Thursday, 28 June 2007

Thriving Bald Eagle 'no longer endangered'

The Bald Eagle, the national symbol of the USA which was once almost wiped out by hunters and DDT poisoning, has not only survived but is thriving.

The Interior Department is removing the majestic bird from the protection of the Endangered Species Act, capping a four-decade struggle for recovery. US government biologists have counted almost 10,000 pairs of Bald Eagles, including at least one pair in each of 48 contiguous states, giving assurance that the bird's survival is no longer in jeopardy.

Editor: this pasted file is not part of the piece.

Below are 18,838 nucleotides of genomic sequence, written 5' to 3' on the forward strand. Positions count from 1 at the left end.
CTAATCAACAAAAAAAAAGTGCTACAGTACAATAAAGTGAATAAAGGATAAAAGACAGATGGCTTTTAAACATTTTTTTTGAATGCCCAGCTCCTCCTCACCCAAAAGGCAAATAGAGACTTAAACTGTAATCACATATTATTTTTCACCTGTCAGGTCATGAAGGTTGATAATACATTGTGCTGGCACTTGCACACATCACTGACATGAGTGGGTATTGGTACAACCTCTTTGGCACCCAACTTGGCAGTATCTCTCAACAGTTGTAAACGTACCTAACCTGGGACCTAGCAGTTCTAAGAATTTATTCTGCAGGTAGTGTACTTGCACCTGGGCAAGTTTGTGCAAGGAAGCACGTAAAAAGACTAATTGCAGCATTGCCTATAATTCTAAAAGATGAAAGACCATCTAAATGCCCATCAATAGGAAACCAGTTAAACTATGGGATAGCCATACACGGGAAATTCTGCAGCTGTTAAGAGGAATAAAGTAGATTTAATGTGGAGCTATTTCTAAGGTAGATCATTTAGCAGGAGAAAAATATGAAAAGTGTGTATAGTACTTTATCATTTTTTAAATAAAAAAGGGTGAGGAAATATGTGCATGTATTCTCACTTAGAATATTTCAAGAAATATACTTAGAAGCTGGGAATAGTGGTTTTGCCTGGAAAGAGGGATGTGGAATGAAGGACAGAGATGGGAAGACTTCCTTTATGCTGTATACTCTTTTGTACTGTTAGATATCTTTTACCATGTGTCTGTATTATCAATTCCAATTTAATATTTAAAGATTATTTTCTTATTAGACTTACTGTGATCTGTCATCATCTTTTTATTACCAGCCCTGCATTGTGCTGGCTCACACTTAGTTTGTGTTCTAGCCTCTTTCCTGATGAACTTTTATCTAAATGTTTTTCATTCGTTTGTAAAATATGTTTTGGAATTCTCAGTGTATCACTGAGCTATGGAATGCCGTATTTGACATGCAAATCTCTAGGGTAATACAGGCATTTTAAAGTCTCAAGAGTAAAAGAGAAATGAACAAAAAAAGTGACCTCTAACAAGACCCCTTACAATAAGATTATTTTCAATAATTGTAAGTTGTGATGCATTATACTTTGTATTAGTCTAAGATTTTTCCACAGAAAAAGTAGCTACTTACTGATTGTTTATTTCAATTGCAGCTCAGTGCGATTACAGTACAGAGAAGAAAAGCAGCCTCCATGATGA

The species’ population hit rock-bottom in 1963 when only 417 mating pairs could be documented in the 48 states and its future survival as a species was in doubt.

There were once believed to be as many as a half million Bald Eagles in North America, pre-dating the arrival of settlers from Europe. The Continental Congress put the bird onto the country's official seal in 1782, although Benjamin Franklin preferred the turkey and called the eagle a “bird of bad moral character”.

The Interior Department has been mulling over what to do about the bald eagle for eight years since government biologists in 1999 concluded its recovery had been a success. Earlier this year, a federal court directed it to make a decision on the bird's status by this Friday, acting in a lawsuit by a Minnesota man who complained the government's delays kept him from developing seven acres that included an eagle's nest.

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Source: Guardian Unlimited